Monthly Archives: May 2021

Review: YOU’RE NOT DYING by Kathrin Schmidt

Translated from German by Christina Les (Naked Eye Publishing, 2021)

Kathrin Schmidt’s You’re Not Dying is a prize-winning best-seller in Germany, where it was first published in 2009, and today the first English translation (by Christina Les) is published. The release of You’re Not Dying also represents the first foray into translated literature for independent press Naked Eye, but the “firsts” aren’t the only thing of note about You’re Not Dying. This is the story of a woman waking from a coma to find that she cannot move her right side, cannot speak, and has lost many of her memories. Helene has suffered a stroke, and You’re Not Dying is the story of her readjustment to life as a disabled person. In the many books I’ve read in the three and a half years since embarking on this project so few have dealt with disability, which in general is under-represented in literary fiction. You’re Not Dying approaches its subject sensitively, but with a ferocity of emotion that felt to me very realistic (indeed, it is based on the author’s own experience), tapping into deep-seated fears of disempowerment, dependence, and the way life can be redefined in an instant.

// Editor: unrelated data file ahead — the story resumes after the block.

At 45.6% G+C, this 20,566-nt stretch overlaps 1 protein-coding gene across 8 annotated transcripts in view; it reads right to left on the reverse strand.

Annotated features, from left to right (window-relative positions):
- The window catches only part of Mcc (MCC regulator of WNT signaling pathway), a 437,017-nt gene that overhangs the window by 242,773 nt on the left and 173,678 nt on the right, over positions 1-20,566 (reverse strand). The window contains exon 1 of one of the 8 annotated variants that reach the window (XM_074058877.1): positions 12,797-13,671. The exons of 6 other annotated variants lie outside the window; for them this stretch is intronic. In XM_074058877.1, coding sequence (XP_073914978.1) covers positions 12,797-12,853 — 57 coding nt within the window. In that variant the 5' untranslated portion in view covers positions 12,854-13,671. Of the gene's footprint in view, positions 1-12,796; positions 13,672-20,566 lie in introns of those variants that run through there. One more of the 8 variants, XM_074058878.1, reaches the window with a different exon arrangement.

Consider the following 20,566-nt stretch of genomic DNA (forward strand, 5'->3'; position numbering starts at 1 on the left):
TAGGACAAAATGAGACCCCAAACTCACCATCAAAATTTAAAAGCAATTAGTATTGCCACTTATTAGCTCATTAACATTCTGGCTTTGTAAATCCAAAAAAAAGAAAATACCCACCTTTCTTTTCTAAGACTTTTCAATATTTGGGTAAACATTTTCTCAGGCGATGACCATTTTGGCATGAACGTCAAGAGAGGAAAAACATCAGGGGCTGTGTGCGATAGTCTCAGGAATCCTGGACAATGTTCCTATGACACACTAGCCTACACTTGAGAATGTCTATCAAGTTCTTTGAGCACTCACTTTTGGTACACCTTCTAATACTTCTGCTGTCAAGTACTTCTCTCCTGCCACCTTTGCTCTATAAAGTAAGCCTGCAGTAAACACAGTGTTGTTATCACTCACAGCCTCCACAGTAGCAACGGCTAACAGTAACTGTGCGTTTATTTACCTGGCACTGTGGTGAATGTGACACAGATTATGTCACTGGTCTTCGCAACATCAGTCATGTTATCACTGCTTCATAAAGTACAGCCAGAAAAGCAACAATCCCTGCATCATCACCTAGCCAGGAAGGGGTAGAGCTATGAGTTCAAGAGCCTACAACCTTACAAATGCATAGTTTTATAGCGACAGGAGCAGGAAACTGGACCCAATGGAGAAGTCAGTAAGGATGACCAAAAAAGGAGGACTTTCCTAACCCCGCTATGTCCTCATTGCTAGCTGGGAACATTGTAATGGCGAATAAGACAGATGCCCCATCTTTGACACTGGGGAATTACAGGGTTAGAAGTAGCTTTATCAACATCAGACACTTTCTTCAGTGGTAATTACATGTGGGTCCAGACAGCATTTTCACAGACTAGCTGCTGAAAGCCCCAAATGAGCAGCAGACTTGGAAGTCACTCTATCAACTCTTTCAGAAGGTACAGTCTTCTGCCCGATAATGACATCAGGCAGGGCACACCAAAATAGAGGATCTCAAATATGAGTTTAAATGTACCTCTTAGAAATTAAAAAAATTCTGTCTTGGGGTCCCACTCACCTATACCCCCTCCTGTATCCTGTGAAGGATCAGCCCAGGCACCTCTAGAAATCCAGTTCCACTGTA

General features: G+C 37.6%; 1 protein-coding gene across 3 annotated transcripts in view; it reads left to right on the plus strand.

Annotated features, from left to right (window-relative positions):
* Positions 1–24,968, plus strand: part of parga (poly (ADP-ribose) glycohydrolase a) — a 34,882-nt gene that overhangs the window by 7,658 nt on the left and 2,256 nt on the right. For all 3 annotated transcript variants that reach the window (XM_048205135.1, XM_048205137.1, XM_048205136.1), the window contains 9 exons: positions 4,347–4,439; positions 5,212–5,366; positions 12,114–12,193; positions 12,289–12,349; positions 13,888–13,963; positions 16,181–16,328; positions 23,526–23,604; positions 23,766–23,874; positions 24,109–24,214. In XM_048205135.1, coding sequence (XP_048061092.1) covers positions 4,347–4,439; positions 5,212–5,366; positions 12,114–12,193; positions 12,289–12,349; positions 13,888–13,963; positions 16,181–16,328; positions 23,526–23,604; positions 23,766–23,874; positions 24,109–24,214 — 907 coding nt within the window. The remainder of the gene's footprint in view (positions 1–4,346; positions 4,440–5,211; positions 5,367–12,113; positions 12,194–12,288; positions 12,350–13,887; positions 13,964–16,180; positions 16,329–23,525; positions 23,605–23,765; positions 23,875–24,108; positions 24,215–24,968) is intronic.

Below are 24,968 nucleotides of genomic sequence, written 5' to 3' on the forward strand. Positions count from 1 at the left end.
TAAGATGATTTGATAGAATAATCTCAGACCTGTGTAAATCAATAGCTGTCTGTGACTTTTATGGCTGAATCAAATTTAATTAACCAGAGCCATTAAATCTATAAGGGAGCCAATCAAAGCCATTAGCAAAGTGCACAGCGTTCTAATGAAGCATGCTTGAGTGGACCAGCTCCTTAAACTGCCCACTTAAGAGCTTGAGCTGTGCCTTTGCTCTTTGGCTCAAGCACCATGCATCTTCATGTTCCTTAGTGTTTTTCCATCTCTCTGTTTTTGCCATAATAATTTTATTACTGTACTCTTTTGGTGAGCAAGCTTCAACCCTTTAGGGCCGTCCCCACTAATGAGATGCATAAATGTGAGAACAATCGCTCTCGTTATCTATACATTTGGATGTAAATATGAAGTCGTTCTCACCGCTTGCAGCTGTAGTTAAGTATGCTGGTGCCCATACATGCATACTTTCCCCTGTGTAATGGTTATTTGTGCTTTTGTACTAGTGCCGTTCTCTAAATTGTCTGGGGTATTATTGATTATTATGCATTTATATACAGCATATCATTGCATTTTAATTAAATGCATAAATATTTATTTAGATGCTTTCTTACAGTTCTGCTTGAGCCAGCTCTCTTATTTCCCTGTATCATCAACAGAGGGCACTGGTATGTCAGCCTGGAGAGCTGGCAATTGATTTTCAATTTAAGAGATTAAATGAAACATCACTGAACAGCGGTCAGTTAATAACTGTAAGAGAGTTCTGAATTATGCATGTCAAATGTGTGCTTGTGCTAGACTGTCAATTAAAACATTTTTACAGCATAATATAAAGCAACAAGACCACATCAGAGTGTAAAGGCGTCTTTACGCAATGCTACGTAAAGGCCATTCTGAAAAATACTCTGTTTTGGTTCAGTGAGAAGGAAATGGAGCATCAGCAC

The narrative is arresting from the very first pages, with Helene waking up and trying to make sense of where she is, and what has happened to her. The sense of disorientation, dulled by medication, is quietly terrifying: “She’s got something in her mouth. She can’t close her mouth at all. She wants to ask the woman what she can see stuck in her mouth, but the woman takes her arm and connects it to a tube. Some kind of network? So they can control her remotely?” Helene learns that she has been in intensive care, in a coma, but the details of the damage to her body trickle through slowly, in the same way that her memories – both good and bad – return intermittently: “Her memories drag themselves along, slowly and deliberately dragging what used to be along with them.”

Helene’s mind can formulate words, but when she tries to articulate them in any kind of understandable configuration she becomes confused, the words stubbornly refusing to follow the order into which she has painstakingly arranged them in her head. That her mind is still working at her usual speed while her speech fails her is communicated powerfully, as is the loss of her days (“Twenty minutes have passed. Twenty minutes of life.”) Helene has to deal with the abjection of needing help to go to the toilet and to get dressed, of being fed or, as she gets a little movement back, of spilling food down her face and clothes when she tries to feed herself, and of realising that she has a near-constant trail of saliva dangling from her mouth that she can neither control nor wipe away.